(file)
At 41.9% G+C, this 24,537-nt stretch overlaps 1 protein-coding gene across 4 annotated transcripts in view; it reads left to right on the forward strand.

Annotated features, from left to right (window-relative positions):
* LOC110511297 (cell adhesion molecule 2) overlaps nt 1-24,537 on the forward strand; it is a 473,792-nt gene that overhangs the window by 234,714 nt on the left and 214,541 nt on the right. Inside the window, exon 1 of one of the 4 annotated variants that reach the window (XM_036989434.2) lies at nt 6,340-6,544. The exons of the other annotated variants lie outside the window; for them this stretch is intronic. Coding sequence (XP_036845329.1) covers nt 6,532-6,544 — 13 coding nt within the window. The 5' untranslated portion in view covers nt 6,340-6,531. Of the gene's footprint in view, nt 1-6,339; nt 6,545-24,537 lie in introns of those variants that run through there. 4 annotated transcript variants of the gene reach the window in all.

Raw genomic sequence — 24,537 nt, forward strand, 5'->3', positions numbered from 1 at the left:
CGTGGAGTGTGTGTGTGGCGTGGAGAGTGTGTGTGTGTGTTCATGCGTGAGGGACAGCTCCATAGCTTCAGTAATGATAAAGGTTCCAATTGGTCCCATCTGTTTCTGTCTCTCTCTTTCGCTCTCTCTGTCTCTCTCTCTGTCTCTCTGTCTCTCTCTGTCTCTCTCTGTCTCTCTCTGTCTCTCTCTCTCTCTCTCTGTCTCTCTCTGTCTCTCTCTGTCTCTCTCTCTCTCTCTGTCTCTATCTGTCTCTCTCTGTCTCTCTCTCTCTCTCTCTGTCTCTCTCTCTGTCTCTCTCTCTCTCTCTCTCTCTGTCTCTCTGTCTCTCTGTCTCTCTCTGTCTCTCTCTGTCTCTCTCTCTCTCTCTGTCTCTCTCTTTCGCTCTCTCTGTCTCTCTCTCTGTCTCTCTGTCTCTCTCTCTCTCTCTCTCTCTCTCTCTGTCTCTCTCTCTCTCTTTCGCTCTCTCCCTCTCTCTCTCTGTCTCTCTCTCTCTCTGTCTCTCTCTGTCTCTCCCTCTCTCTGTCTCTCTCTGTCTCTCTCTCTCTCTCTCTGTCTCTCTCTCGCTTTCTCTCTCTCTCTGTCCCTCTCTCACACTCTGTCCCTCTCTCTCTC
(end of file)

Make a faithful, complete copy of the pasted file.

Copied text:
At 41.9% G+C, this 24,537-nt stretch overlaps 1 protein-coding gene across 4 annotated transcripts in view; it reads left to right on the forward strand.

Annotated features, from left to right (window-relative positions):
* LOC110511297 (cell adhesion molecule 2) overlaps nt 1-24,537 on the forward strand; it is a 473,792-nt gene that overhangs the window by 234,714 nt on the left and 214,541 nt on the right. Inside the window, exon 1 of one of the 4 annotated variants that reach the window (XM_036989434.2) lies at nt 6,340-6,544. The exons of the other annotated variants lie outside the window; for them this stretch is intronic. Coding sequence (XP_036845329.1) covers nt 6,532-6,544 — 13 coding nt within the window. The 5' untranslated portion in view covers nt 6,340-6,531. Of the gene's footprint in view, nt 1-6,339; nt 6,545-24,537 lie in introns of those variants that run through there. 4 annotated transcript variants of the gene reach the window in all.

Raw genomic sequence — 24,537 nt, forward strand, 5'->3', positions numbered from 1 at the left:
CGTGGAGTGTGTGTGTGGCGTGGAGAGTGTGTGTGTGTGTTCATGCGTGAGGGACAGCTCCATAGCTTCAGTAATGATAAAGGTTCCAATTGGTCCCATCTGTTTCTGTCTCTCTCTTTCGCTCTCTCTGTCTCTCTCTCTGTCTCTCTGTCTCTCTCTGTCTCTCTCTGTCTCTCTCTGTCTCTCTCTCTCTCTCTCTGTCTCTCTCTGTCTCTCTCTGTCTCTCTCTCTCTCTCTGTCTCTATCTGTCTCTCTCTGTCTCTCTCTCTCTCTCTCTGTCTCTCTCTCTGTCTCTCTCTCTCTCTCTCTCTCTGTCTCTCTGTCTCTCTGTCTCTCTCTGTCTCTCTCTGTCTCTCTCTCTCTCTCTGTCTCTCTCTTTCGCTCTCTCTGTCTCTCTCTCTGTCTCTCTGTCTCTCTCTCTCTCTCTCTCTCTCTCTCTGTCTCTCTCTCTCTCTTTCGCTCTCTCCCTCTCTCTCTCTGTCTCTCTCTCTCTCTGTCTCTCTCTGTCTCTCCCTCTCTCTGTCTCTCTCTGTCTCTCTCTCTCTCTCTCTGTCTCTCTCTCGCTTTCTCTCTCTCTCTGTCCCTCTCTCACACTCTGTCCCTCTCTCTCTC